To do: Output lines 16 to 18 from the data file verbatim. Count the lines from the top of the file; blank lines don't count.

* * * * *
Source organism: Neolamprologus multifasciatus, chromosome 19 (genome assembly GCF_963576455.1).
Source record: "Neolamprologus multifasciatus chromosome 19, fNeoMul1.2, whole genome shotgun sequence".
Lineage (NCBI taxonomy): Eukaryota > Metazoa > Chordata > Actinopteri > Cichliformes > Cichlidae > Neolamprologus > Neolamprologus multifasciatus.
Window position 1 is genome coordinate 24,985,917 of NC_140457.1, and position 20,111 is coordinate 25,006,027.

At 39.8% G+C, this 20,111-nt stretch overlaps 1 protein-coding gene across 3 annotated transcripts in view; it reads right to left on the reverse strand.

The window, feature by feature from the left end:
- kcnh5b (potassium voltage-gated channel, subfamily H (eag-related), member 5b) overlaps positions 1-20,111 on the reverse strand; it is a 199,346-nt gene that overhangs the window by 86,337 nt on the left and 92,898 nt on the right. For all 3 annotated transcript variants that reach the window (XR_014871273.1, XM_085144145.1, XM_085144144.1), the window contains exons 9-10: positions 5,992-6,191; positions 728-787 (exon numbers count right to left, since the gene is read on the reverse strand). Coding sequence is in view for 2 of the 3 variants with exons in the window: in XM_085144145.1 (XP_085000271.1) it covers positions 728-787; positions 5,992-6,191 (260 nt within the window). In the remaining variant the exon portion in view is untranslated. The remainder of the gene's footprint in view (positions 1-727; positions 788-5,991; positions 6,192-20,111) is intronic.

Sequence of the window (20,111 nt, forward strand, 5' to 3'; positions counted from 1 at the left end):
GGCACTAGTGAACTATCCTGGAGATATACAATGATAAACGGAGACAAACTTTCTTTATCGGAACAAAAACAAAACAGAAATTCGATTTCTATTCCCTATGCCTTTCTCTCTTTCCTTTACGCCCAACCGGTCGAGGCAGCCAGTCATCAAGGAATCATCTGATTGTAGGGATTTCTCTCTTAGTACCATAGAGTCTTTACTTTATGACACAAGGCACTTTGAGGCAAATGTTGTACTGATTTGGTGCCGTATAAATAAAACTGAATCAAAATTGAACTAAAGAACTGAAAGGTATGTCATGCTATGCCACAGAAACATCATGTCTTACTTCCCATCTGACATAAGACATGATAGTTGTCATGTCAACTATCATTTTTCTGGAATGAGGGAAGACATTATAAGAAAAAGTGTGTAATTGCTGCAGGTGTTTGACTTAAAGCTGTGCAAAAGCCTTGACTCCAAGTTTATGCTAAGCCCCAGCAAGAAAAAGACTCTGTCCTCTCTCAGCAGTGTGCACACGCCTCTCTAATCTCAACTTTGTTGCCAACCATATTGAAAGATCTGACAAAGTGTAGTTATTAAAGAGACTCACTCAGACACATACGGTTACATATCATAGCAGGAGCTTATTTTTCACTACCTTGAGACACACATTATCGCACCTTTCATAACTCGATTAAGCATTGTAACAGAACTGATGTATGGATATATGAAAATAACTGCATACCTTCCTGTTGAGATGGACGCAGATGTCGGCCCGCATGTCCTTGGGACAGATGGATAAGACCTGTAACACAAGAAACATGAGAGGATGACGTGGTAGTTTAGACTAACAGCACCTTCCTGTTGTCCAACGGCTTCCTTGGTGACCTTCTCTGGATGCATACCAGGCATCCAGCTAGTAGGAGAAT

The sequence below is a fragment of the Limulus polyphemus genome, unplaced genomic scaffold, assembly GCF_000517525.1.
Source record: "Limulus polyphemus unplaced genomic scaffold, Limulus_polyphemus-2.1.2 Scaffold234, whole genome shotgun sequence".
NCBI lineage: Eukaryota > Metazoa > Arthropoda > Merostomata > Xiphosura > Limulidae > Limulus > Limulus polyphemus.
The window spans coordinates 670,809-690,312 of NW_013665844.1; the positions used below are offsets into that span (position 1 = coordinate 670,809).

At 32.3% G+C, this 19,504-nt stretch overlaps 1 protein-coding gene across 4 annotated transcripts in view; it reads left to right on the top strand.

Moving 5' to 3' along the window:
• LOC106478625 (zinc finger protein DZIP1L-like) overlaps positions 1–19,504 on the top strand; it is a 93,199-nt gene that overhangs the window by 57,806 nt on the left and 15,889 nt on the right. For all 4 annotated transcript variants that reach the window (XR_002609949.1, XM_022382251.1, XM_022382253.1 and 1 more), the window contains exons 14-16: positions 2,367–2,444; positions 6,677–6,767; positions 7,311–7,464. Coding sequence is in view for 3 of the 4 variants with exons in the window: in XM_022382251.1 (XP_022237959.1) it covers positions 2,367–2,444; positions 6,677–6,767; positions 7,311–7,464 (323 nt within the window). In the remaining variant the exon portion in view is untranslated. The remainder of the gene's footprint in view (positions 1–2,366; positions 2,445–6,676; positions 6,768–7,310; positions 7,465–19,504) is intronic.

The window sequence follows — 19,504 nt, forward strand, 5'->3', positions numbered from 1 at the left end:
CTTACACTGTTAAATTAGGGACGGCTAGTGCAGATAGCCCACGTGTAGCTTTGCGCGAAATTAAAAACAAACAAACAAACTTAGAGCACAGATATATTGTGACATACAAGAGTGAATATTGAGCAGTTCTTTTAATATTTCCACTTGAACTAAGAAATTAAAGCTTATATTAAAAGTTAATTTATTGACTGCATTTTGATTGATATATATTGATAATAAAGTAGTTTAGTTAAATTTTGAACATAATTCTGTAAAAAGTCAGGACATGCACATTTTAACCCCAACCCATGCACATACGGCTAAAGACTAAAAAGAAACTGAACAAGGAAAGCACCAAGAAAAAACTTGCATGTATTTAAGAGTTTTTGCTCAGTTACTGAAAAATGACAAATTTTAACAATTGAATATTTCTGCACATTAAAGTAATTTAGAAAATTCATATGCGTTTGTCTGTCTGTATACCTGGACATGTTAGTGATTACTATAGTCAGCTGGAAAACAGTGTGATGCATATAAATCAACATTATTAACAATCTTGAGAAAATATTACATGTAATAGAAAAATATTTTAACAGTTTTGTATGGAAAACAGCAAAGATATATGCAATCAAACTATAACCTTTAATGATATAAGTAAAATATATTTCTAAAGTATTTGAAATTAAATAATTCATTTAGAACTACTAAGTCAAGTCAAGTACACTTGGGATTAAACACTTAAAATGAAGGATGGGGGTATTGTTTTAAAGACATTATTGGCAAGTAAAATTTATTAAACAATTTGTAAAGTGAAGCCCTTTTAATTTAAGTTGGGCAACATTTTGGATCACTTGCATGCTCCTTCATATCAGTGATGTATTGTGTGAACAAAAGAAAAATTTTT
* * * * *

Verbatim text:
• LOC106478625 (zinc finger protein DZIP1L-like) overlaps positions 1–19,504 on the top strand; it is a 93,199-nt gene that overhangs the window by 57,806 nt on the left and 15,889 nt on the right. For all 4 annotated transcript variants that reach the window (XR_002609949.1, XM_022382251.1, XM_022382253.1 and 1 more), the window contains exons 14-16: positions 2,367–2,444; positions 6,677–6,767; positions 7,311–7,464. Coding sequence is in view for 3 of the 4 variants with exons in the window: in XM_022382251.1 (XP_022237959.1) it covers positions 2,367–2,444; positions 6,677–6,767; positions 7,311–7,464 (323 nt within the window). In the remaining variant the exon portion in view is untranslated. The remainder of the gene's footprint in view (positions 1–2,366; positions 2,445–6,676; positions 6,768–7,310; positions 7,465–19,504) is intronic.

The window sequence follows — 19,504 nt, forward strand, 5'->3', positions numbered from 1 at the left end:
CTTACACTGTTAAATTAGGGACGGCTAGTGCAGATAGCCCACGTGTAGCTTTGCGCGAAATTAAAAACAAACAAACAAACTTAGAGCACAGATATATTGTGACATACAAGAGTGAATATTGAGCAGTTCTTTTAATATTTCCACTTGAACTAAGAAATTAAAGCTTATATTAAAAGTTAATTTATTGACTGCATTTTGATTGATATATATTGATAATAAAGTAGTTTAGTTAAATTTTGAACATAATTCTGTAAAAAGTCAGGACATGCACATTTTAACCCCAACCCATGCACATACGGCTAAAGACTAAAAAGAAACTGAACAAGGAAAGCACCAAGAAAAAACTTGCATGTATTTAAGAGTTTTTGCTCAGTTACTGAAAAATGACAAATTTTAACAATTGAATATTTCTGCACATTAAAGTAATTTAGAAAATTCATATGCGTTTGTCTGTCTGTATACCTGGACATGTTAGTGATTACTATAGTCAGCTGGAAAACAGTGTGATGCATATAAATCAACATTATTAACAATCTTGAGAAAATATTACATGTAATAGAAAAATATTTTAACAGTTTTGTATGGAAAACAGCAAAGATATATGCAATCAAACTATAACCTTTAATGATATAAGTAAAATATATTTCTAAAGTATTTGAAATTAAATAATTCATTTAGAACTACTAAGTCAAGTCAAGTACACTTGGGATTAAACACTTAAAATGAAGGATGGGGGTATTGTTTTAAAGACATTATTGGCAAGTAAAATTTATTAAACAATTTGTAAAGTGAAGCCCTTTTAATTTAAGTTGGGCAACATTTTGGATCACTTGCATGCTCCTTCATATCAGTGATGTATTGTGTGAACAAAAGAAAAATTTTT